There are several laws in Indonesia which are related to the importation of goods into the country. Some specify how imported goods are to be taxed, some specify restrictions on the importation of certain products, and still others outright ban the importation of certain items into Indonesia.

Indonesia 's Import Laws and Regulations

Why Import Restrictions are Necessary

Every country in the world imposes restrictions on items which may be brought into the country. Although import restrictions may initially appear to be an unwelcome burden on anyone entering the country, there are usually several valid reasons why the items restricted by government authorities are subject to such restrictions. These reasons may range from security risks to the possibility of the smuggling of illegal items to the intent to use such items to oppose the country’s government as well as many others. In Indonesia, certain items are subject to import restrictions. The items which are restricted with regard to importation into Indonesia are those of which the government considers monitoring of such imports necessary.

Items Which Are Subject to Import Restrictions in Indonesia

There are many different items which are subject to import restrictions in Indonesia. Among the most notable of these are certain electronic devices including handheld computers, tablets, and cell phones. There are also several laws in Indonesia which apply to the importation of such items. These are MOT Regulation 82/2012 as amended by Regulations 38/2013, 68/2015, and 41/2016 as well as MOI Regulation 108/2012 which has been effect since January 2013. These laws impose certain import licensing requirements with regard to cell phones, handheld computers, and tablets. According to Regulation 82/2012, importers of such items are not allowed to sell directly to retailers or consumers. They must also utilize the services of a minimum of three distributors before they may become eligible for a MOT importer license. MOT Regulation 41/2016 requires 4G device importers to provide either evidence of contributions which they have made to the development of the domestic device industry or cooperation with domestic manufacturing, design, or research firms.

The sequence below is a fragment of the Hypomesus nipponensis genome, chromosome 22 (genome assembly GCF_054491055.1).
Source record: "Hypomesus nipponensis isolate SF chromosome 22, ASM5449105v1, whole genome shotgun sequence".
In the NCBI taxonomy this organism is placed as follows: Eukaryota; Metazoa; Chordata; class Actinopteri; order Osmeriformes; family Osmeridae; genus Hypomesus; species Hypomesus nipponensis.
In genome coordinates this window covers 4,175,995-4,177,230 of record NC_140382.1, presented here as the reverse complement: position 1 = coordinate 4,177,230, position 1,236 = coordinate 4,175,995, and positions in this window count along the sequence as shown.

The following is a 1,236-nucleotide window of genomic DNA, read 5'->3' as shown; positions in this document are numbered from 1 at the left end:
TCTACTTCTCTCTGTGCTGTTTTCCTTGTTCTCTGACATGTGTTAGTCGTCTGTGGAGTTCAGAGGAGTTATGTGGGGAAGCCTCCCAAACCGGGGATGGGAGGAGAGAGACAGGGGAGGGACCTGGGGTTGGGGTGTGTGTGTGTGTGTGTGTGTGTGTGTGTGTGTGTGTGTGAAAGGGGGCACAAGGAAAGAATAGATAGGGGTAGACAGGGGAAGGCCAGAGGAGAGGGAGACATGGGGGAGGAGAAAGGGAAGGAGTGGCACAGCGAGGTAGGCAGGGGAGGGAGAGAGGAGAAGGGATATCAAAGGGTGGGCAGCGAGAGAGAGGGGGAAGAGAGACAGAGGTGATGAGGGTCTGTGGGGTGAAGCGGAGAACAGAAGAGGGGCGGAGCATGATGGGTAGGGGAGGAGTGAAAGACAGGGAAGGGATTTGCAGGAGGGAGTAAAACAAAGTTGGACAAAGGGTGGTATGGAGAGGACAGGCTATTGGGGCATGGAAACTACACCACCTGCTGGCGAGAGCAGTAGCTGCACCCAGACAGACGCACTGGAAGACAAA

Indonesian import restriction also prohibit certain products from entering Indonesia. The Restricted and Banned Goods list, also known as the LARTAS list, regulates the entry of such products. These items include narcotics and other illegal drugs, pornographic material in any format, and politically sensitive material in any format. There are also certain items which are only allowed to enter Indonesia if the person bringing them into Indonesia has the necessary license or permit. These include firearms and other guns, hunting rifles, ammunition, and explosives. According to Indonesian laws, anyone who attempts to import such items into Indonesia could potentially be fined, jailed, or both.

Licenses Required to Import Items into Indonesia

In response to stakeholder concerns, in December 2015, the Ministry of Trade (MOT) issued Regulation 118/2015 on complementary goods. This regulation allows companies which are operating under an API-P import license to import finished products for complementary goods, market testing, or for other services which are not the sale itself. However, the products to be imported must be new, in line with the details stated in the company’s business license, and satisfy all import requirements. In October 2015, MOT issued Regulation 87/2015 on the Import of Certain Products. This regulation replaced Decree 56/2009, which had been extended through MOT Regulation 83/2012. Just as had been the case with its predecessors, Regulation 87/2015 requires pre-shipment verification by designated companies (to be referred to as “surveyors” in Indonesia). This verification is to be purchased by the importer. This regulation also limits the entry of imports to designated ports and airports while maintaining non-automatic import licensing requirements on products including but not restricted to electronics, toys, footwear, household appliances, cosmestics, food and beverage products, and footwear. For those who are holders of an API-U license, Regulation 87/2015 serves eliminates the additional requirement to register as an importer of certain products.